Ridley Scott, director of the latest war epic "Black Hawk Down," has a steady reputation as a good director.

I intentionally describe him as good quite simply because he isn't great. And, in essence, the same can be said about his latest effort.

Based on actual events, "Black Hawk Down" follows the botched 1993 U.S. military operation to abduct two of Somali warlord, Mohamed Farrah Aidid's top lieutenants.

We receive a brief history lesson in the beginning of the film telling us about the Somali civil war, coupled with the treachery of Aidid's militia, that has ravaged the country with famine. As opening images show horribly emaciated corpses juxtaposed with the informative text, we learn that the United States military are in Somalia for humanitarian purposes along side the United Nations.

After brief character introductions in scenes that are essentially clumsy and uninformative, we learn of the mission at hand. The soldiers - including members of Delta Force, Special Operations and the Rangers - are told that the mission should be a facile and brief affair, thus leading to the first mistake.

Most of the soldiers are grossly unprepared for what was to come - when Ranger Spec. Grimes, played by Ewan McGregor, is filling his canteen, he is told by a fellow soldier, "You won't be needing that. We'll be back by the afternoon." What ensued, the result of arrogance, unpreparedness and tragic happenstance, was 18 hours of gritty, tormenting battle.

And it is here that Scott does his best work. As proven by "Gladiator," Scott has an acute eye for action.

The visual language - from the sweeping aerial shots of the helicopters in formation, to the intensity of a hand held camera following a soldier - is done with a brilliant assurance. The sheer immensity of an action sequence that is nearly an hour and a half in duration is nothing short of astounding.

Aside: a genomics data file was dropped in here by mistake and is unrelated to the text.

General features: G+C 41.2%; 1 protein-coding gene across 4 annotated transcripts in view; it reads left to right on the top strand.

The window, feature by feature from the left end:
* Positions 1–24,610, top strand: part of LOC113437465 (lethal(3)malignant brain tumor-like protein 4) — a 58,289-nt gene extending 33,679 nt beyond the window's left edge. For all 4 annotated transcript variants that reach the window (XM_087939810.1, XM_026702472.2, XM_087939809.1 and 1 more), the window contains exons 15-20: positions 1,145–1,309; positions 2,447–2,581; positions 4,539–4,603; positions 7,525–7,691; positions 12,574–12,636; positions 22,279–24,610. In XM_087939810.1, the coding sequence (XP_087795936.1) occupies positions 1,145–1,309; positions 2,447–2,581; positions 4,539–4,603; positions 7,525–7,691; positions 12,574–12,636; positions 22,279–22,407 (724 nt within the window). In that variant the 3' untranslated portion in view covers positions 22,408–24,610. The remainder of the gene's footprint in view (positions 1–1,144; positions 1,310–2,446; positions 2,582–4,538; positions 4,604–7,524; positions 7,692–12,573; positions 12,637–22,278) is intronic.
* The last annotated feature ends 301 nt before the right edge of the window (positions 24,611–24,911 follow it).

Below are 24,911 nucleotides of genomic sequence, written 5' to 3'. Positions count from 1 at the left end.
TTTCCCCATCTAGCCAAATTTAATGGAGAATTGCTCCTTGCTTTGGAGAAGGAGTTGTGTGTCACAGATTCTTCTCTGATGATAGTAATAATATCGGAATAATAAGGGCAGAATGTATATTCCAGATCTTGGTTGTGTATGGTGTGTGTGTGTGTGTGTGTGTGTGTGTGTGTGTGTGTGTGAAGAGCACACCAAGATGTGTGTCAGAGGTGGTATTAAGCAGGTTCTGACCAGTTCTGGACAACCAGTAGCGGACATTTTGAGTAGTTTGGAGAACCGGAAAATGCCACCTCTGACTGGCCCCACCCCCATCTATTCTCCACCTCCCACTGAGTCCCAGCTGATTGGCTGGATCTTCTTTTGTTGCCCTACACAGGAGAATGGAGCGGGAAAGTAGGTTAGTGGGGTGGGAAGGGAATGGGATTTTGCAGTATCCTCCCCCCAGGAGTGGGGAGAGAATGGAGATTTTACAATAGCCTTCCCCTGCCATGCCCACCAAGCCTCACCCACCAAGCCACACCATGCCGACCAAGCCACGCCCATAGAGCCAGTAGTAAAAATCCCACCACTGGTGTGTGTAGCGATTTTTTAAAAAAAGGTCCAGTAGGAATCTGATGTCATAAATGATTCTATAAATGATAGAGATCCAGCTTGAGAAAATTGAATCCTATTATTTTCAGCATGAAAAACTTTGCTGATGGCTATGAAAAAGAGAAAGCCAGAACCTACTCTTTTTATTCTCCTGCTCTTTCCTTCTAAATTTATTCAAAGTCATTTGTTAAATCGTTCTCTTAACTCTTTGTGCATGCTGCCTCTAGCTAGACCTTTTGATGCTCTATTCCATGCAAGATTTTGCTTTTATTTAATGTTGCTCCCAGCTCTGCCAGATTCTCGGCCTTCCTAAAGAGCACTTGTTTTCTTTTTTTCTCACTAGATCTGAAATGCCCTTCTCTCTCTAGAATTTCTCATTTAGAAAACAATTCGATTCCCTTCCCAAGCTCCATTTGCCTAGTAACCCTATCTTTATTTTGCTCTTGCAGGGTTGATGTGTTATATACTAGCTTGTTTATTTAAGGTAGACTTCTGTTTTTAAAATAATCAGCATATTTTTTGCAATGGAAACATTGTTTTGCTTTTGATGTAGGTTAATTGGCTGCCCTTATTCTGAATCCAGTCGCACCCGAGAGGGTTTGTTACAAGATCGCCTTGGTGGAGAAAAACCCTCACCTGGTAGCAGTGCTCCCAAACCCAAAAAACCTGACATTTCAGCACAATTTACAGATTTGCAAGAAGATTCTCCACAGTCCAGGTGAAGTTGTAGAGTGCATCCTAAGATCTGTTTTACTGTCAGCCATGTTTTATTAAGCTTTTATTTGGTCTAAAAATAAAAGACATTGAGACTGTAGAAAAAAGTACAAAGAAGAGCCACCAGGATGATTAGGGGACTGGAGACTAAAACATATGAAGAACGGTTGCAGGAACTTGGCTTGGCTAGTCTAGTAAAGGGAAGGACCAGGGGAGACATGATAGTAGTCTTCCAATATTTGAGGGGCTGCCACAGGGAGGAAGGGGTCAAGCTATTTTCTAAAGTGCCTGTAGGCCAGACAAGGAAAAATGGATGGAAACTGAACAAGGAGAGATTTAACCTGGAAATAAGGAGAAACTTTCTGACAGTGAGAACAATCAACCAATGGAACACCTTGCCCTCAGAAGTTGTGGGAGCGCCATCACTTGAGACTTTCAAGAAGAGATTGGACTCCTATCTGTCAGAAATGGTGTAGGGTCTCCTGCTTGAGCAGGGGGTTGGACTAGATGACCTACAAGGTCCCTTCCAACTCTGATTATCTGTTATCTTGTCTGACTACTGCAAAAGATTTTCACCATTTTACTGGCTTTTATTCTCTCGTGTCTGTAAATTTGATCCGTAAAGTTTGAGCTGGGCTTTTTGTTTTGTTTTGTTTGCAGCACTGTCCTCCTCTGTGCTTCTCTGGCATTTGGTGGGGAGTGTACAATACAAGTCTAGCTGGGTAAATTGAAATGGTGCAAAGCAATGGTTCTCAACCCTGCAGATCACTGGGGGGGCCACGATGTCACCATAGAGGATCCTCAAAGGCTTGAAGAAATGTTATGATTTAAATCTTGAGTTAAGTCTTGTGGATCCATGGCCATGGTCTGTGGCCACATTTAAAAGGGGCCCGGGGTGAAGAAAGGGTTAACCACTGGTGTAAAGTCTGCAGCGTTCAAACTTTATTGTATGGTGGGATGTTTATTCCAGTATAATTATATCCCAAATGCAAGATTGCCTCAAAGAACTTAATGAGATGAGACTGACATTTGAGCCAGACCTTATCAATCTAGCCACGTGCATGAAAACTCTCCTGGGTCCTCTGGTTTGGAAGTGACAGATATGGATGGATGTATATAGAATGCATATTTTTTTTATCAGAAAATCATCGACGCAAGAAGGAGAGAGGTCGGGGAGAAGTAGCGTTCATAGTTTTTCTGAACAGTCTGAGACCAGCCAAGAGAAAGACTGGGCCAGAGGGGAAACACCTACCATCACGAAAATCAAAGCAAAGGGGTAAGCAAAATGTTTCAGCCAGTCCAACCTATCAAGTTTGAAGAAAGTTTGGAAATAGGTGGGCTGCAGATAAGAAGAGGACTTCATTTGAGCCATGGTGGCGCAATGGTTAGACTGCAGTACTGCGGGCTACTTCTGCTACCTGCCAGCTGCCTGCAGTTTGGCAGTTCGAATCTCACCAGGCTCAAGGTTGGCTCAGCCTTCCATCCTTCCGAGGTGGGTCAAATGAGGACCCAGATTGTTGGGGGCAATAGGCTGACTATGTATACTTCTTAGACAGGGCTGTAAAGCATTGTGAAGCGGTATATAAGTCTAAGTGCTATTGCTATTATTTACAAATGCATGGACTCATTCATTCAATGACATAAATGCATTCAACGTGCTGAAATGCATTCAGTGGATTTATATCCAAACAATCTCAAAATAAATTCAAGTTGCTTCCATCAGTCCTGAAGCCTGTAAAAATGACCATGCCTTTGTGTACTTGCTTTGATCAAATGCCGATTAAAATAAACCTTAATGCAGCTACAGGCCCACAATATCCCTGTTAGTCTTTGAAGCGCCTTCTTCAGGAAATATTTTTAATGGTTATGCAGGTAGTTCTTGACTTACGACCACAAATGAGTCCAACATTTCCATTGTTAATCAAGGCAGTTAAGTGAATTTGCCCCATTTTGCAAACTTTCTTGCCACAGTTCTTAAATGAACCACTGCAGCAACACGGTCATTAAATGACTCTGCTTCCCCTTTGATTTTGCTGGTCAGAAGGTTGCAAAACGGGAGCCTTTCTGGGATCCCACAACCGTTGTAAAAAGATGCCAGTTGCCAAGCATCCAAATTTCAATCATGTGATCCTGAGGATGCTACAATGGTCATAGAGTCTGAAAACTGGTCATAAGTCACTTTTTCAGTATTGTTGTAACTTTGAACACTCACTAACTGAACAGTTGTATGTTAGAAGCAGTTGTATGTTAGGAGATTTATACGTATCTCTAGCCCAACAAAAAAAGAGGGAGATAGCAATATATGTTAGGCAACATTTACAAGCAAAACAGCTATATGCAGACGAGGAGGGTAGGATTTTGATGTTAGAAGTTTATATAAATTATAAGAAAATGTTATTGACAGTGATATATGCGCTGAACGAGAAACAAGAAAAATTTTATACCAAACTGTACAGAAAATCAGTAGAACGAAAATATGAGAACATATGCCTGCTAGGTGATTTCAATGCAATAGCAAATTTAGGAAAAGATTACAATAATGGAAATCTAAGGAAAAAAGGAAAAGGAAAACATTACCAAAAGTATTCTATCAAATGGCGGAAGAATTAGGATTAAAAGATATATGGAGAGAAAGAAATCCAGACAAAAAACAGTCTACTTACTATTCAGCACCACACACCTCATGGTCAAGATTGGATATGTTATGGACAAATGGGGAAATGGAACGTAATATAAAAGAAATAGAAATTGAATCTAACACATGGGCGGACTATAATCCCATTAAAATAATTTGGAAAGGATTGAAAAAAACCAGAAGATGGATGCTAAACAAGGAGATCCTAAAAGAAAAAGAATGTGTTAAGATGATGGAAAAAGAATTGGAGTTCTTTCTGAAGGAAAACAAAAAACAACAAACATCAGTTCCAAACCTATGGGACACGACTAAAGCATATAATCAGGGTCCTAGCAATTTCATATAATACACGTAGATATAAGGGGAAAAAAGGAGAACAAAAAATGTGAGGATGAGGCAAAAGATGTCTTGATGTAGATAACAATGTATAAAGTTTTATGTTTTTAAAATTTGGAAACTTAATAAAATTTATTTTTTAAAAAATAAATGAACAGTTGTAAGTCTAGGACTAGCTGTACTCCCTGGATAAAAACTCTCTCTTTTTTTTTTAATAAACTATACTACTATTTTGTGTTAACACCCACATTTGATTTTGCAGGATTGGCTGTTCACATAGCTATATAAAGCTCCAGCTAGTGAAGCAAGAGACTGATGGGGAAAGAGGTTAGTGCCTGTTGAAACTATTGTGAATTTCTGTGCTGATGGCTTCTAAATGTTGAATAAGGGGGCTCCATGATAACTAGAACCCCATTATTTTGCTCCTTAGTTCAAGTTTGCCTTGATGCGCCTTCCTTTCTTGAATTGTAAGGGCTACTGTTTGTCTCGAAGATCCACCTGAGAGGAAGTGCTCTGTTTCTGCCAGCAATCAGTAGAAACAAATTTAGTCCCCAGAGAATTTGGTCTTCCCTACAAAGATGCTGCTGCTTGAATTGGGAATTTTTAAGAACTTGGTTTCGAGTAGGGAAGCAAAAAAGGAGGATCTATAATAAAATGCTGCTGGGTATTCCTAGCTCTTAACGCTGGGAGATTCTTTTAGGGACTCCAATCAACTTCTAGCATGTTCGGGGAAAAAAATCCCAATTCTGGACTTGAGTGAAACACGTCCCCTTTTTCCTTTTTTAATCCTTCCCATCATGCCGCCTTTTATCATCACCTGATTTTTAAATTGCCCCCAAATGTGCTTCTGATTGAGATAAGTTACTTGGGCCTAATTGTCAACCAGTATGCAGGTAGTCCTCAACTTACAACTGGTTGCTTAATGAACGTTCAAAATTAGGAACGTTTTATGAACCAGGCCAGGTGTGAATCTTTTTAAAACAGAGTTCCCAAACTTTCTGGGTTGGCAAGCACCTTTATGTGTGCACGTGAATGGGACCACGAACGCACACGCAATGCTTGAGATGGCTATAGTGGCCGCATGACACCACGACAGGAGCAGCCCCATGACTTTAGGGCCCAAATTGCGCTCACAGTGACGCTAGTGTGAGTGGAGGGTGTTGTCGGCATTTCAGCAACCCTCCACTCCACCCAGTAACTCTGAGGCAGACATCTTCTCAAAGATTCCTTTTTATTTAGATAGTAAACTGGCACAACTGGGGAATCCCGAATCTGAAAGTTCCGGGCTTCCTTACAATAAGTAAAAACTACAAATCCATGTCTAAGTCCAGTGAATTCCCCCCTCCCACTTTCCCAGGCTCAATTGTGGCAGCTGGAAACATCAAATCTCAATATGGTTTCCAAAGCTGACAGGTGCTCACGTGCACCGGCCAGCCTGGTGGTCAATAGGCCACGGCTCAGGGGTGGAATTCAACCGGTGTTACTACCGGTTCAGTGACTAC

The palpable tension recreated by Scott's mastery of situation and setting makes the film a great example of what action films should ascribe to.

But all of this comes at a steep price.

Since Scott is notorious for his dexterity in maneuvering action sequences with an unnamable gusto, his notoriety, unfortunately, also extends into his lack of talent in character development. We already know what the requisite emotional range for most war movies include - grief, despair and sorrow.

But Scott, working with an ill-managed script by Ken Nolan, makes no attempt in broadening the way that these emotions are delivered and falls into a deep pit of clichÇd sentimentalism.

What inevitably subsumes and detracts from the horrible situation that the soldiers have been catapulted into is the astonishing lack of character complexity.

Each character seems to be a cardboard cut out of the typical movie soldier - the newcomer eager for action, the cool-under-fire leader and the selfless hero aloof to his altruistic predilection.

Scott's flaw in character presentation becomes even more severe and problematic when we apply it to the Somali people.

We are given very little of the motivation behind the staunch anti-American sentiment within Somalia, thus leaving the impression that nearly everyone fighting against the United States is a blood craving maniac.

Even the soundtrack, after starting original, becomes trite. At the onset of the movie, songs such as "Suspicious Minds" by Elvis Presley and Stevie Ray Vaughn's cover of "Voodoo Child" give the film an eccentricity and originality on the level of "Three Kings," but as the film begins to taper, the score of snare drums and turgid horns accompany the equally shameless dialogue.

All of this adds up to make "Black Hawk Down" a rather lopsided film - one that lacks the ability to match the power of its own technical ambition with the original human response that is essential for brilliance.

In the end, the film keeps Ridley Scott's reputation intact.